Shelters are 'godsend' for homeless

George Nelson's problems began when he was laid off from his job two years ago.

Mr. Nelson, 59, is homeless. He spends his days hanging around downtown, often near large vents in an effort to stay warm.

Nighttime usually finds him searching for a safe place such as the Garden City Rescue Mission's homeless shelter, where he spent Thursday night and got a hot meal.

"This place is very important to me," he said. "It's a godsend."

With winter approaching and temperatures falling, Augusta homeless shelters are preparing for more people seeking refuge from the cold. Temperatures are forecast to be as cold as 30 degrees this weekend.

"The homeless manage out there, but when it gets cold they've got to come in," said Rusty Marsh, the executive director of the Augusta Rescue Mission. "The body can't withstand sleeping on the ground or under a bridge, which many of them do during the summer."

Mr. Marsh said his organization can house 70 men a night and has an overflow facility that can accommodate another 70. The Augusta Rescue Mission is averaging about 30 people a night now, but he said he expects that number to increase.

The shelter peaked at about 100 people overnight last year, Mr. Marsh said.

"I think each year the homeless population increases," he said. "The last year has been one of the most trying times I think this nation has experienced. There's no telling how bad it will get this year."

Garden City Rescue Mission shifts some of its policies when cold weather arrives, said Lavond Reynolds, the men's director for the organization. The shelter lifts a rule that limits stays to 90 days, a switch aimed primarily at those older than 60.

"We make adjustments to ensure that no one is out there and doesn't have a place to go in the cold weather," Mr. Reynolds said.

Garden City Rescue Mission has beds for 55 men but can house about 100 using cots and mats. The shelter also reserves 20 beds for women and children.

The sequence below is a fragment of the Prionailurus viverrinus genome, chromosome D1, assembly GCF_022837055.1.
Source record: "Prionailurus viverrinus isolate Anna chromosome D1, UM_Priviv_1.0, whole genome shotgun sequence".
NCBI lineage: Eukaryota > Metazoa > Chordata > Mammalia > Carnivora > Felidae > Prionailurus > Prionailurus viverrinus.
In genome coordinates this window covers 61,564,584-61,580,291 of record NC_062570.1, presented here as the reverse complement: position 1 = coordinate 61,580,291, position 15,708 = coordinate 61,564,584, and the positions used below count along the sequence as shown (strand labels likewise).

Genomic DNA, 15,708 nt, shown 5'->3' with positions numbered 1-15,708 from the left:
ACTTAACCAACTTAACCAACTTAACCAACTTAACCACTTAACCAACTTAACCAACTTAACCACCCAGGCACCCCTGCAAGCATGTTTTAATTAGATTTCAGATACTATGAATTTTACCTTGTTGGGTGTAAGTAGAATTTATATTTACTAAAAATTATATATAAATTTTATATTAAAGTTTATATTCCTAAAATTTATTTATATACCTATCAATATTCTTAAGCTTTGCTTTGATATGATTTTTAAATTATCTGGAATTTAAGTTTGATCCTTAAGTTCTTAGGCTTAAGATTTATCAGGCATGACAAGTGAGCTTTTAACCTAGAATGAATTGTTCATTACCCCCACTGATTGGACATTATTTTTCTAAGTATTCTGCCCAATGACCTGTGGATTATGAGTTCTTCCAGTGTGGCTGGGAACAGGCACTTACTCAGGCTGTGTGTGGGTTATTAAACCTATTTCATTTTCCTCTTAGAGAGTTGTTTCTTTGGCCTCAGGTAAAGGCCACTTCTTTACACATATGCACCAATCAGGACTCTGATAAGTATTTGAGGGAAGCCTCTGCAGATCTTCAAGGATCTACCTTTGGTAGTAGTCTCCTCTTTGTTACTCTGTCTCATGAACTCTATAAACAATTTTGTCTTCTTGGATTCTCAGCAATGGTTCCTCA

The Interfaith Hospitality Network of Augusta caters to women or families with children. Executive Director Sarah MacDonald said the group has a waiting list of 90 families, a record high she attributed partly to the economy and partly to impending cold weather.

"As soon as it started getting colder, the calls started flooding in," she said.

Families face more challenges during winter because it is harder for children to endure the cold, Mrs. MacDonald said. She added that many parents call their children's friends asking whether their kids can spend the night.

"You know that you can survive the night, but your 6-month-old baby is not going to be able to survive out there when it's 30 degrees at night," she said.

Reach Erin Zureick at (706) 823-3217 or erin.zureick@augustachronicle.com.

AUGUSTA SHELTERS

WHAT: Garden City Rescue Mission

WHERE: 828 Fenwick St.

SERVES: Men, women with children

CONTACT: (706) 724-6960

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WHAT: Augusta Rescue Mission

WHERE: 526 Walker St.

SERVES: Men

CONTACT: (706) 722-2058

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WHAT: The Salvation Army

WHERE: 1384 Greene St.

SERVES: Men, women and children

CONTACT: (706) 826-7933

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WHAT: Mercy Ministries

WHERE: 1739 Fenwick St.

SERVES: Homeless and poor people at its day shelter, open 6 a.m. to 5 p.m. daily

CONTACT: (706) 737-0242

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WHAT: Interfaith Hospitality Network of Augusta

WHERE: 2177 Central Ave.

SERVES: Homeless families with children, single parents with children and intact families with children

CONTACT: (706) 364-4462

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WHAT: Hope House

WHERE: 2205 Highland Ave.

SERVES: Women with substance-abuse problems

CONTACT: (706) 737-9879